There’s an often-used word in the VC industry, that with the passing of time seems to become a little vintage. That word is “moonshot”. Moonshots are outrageously ambitious innovations that have an outsized chance of failure, but which in the small chance of success can fundamentally change the way we do something as humans. Originally, the term was coined by NASA’s Apollo moon missions program in the 1960s, and as venture capital picked up in the decades after, it became a moniker for what venture capitalists should be funding: crazy big ideas.
In the past ten years, venture capital has greatly commoditized, and with that, the risk profile has decreased as well. Most of the time we look at entrepreneurs building solid but incremental innovations. Moonshots are expensive and difficult, and most funds have solid pipelines of startups who chase understandable, tangible opportunities.
With Vitosha we’re lucky to have a fund mandate that allows us to take many, and very different bets. With EUR 26m under management and a plan to invest this money in over a hundred companies, there’s room to properly diversify our portfolio. And every now, if the stars align, we can even afford a moonshot.
And a moonshot is exactly what our investment in Assen Aeronautics is all about. The company is developing a human transportation drone, which is aimed at providing a safe, fast, and convenient way for a person to fly locally point to point with vertical takeoff and landing.
Assen Aeronautics is not the only company developing such technology. Big names like Joby Aviation, eHang, and Volocopter have raised billions among them in the quest to build a passenger drone product. What sets Assen apart is the company’s namesake, its founder Assen Andonov.
Assen is the kind of gritty, no-nonsense founder with a crazy big dream and a huge determination to reach it, whatever the odds, that you are more likely to find in a place like Bulgaria, rather than Silicon Valley. A true inventor, he dreamed of building his own flying machine ever since he was a kid. His first successful attempt to do so came in the 2000s, when he built an ultralight one-seat fixed-wing aircraft that took to the skies in 2009, with over 100 completed test flights. Assen’s dream of taking the prototype to serial production hampered on the heavy regulatory requirements, lack of financing for such endeavors at the time in Bulgaria, and his own lack of aerospace and aviation expertise. To fix the latter, he set himself another goal: to become a commercial aviation pilot.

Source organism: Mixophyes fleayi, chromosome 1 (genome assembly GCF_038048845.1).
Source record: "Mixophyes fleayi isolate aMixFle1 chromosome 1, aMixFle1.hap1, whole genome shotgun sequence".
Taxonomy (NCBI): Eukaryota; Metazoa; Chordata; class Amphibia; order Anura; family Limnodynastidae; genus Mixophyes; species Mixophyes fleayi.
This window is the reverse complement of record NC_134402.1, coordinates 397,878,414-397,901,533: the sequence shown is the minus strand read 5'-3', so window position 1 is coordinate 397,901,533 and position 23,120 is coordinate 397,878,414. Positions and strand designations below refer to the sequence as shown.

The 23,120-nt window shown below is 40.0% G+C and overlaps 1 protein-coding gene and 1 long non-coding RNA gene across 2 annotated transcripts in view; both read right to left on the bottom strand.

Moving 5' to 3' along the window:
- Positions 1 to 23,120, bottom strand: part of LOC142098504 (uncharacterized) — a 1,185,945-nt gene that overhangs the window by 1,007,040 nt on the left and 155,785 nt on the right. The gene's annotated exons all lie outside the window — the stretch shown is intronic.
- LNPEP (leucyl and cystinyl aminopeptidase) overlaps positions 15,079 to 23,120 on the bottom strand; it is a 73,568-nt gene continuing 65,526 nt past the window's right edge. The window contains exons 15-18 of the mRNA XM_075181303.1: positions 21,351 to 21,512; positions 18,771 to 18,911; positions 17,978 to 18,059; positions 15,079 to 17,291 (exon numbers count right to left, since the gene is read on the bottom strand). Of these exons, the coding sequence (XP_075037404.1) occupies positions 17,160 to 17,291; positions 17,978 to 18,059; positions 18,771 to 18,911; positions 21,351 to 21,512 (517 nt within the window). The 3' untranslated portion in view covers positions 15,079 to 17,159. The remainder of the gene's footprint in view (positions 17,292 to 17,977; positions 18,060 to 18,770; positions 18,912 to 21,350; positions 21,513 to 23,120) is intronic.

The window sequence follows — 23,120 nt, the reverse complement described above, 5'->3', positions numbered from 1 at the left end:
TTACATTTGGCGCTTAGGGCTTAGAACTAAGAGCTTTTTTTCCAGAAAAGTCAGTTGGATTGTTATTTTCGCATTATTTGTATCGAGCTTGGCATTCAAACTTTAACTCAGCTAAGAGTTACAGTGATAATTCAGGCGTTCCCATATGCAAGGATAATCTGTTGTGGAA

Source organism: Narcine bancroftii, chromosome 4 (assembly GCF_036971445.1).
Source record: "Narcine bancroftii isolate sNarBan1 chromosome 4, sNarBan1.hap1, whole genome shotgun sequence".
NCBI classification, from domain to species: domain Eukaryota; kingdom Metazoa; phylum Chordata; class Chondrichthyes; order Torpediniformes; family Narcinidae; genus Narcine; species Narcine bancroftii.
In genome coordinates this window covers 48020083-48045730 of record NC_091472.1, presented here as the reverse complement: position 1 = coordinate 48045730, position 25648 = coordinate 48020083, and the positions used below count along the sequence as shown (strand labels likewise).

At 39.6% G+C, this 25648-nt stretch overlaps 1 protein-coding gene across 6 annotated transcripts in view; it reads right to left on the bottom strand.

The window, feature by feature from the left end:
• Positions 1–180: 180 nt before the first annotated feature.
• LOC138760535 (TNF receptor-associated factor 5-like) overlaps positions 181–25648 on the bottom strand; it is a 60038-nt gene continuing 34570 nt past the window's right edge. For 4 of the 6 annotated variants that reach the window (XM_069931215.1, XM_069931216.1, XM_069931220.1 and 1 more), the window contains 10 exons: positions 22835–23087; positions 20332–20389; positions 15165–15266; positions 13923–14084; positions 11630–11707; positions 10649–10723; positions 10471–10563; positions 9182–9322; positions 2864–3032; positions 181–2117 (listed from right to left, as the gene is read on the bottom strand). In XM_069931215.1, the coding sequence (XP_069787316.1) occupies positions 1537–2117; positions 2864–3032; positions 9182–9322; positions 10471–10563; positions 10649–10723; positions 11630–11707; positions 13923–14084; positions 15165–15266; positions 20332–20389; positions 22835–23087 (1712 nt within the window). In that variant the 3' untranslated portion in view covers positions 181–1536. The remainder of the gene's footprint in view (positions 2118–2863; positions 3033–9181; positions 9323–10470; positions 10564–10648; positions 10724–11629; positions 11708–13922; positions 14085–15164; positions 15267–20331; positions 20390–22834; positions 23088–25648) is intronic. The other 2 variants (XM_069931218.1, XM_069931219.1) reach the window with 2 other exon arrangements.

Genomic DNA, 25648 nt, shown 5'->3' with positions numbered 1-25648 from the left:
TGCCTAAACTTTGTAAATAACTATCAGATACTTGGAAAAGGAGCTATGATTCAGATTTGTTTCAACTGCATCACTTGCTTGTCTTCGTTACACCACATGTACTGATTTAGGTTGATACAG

In 2011 he set off to the US to fulfill this goal, going from private-pilot training, to commercial, to airline pilot certification, and has since been flying Airbus A320s for a major US airline, getting the experience and industry contacts that he needs, and saving what he can to realize his next big dream: developing and producing a passenger drone.
In his endeavor with Assen Aeronautics, Assen Andonov is relying on his old gritty skills, enlisting help from friends who are aviation engineers, automotive designers, and luxury segment business developers. He managed to hire a few key experts from competing drone businesses, and is drawing no salary as he keeps his team afloat while they develop a flying prototype.
Assen’s story in many ways reminds me of another Southeast European prodigy that I met a decade ago, early on in his entrepreneurial career. Croatian Mate Rimac had modded an old BMW 3 series with an electric battery and powertrain that he himself developed in his garage, and when we first met in 2011, he showed off photos of that car, with a styrofoam mockup of a supercar that he said will be the big product that will change everything. I remember that many people wouldn’t take him seriously then, but here we are ten years later, with the Rimac Nevera officially being the world’s fastest production car, and Rimac Automobili having raised over USD 200m and becoming the owner of the iconic Bugatti brand in the process.
Last week, Assen’s team unveiled the latest prototype of their drone, the Lynx, which so far can make successful low takeoffs and landings, and with a completed design that is now ready to hit a roadshow, where it will be shown to potential first buyers.
For us at Vitosha, the crazy idea of building a drone to transport humans is just a small part of the story. The much bigger part is a bet on a founder who doesn’t take no for an answer, and who isn’t spoiled by strong tailwinds or big fundraising successes. To see the Lynx prototype in person, and to witness its first flying tests, knowing how much work and how little money has gone into getting it to where it is today, is what finally made us believe in this moonshot.
As Assen takes his prototype on its first roadshow, we are excited to support the company with our Vitosha fund, and are looking forward to the rollout of the next stages of this moonshot project. For all we know, we might have to start thinking of expanding our office rooftop to accommodate drone landings soon :)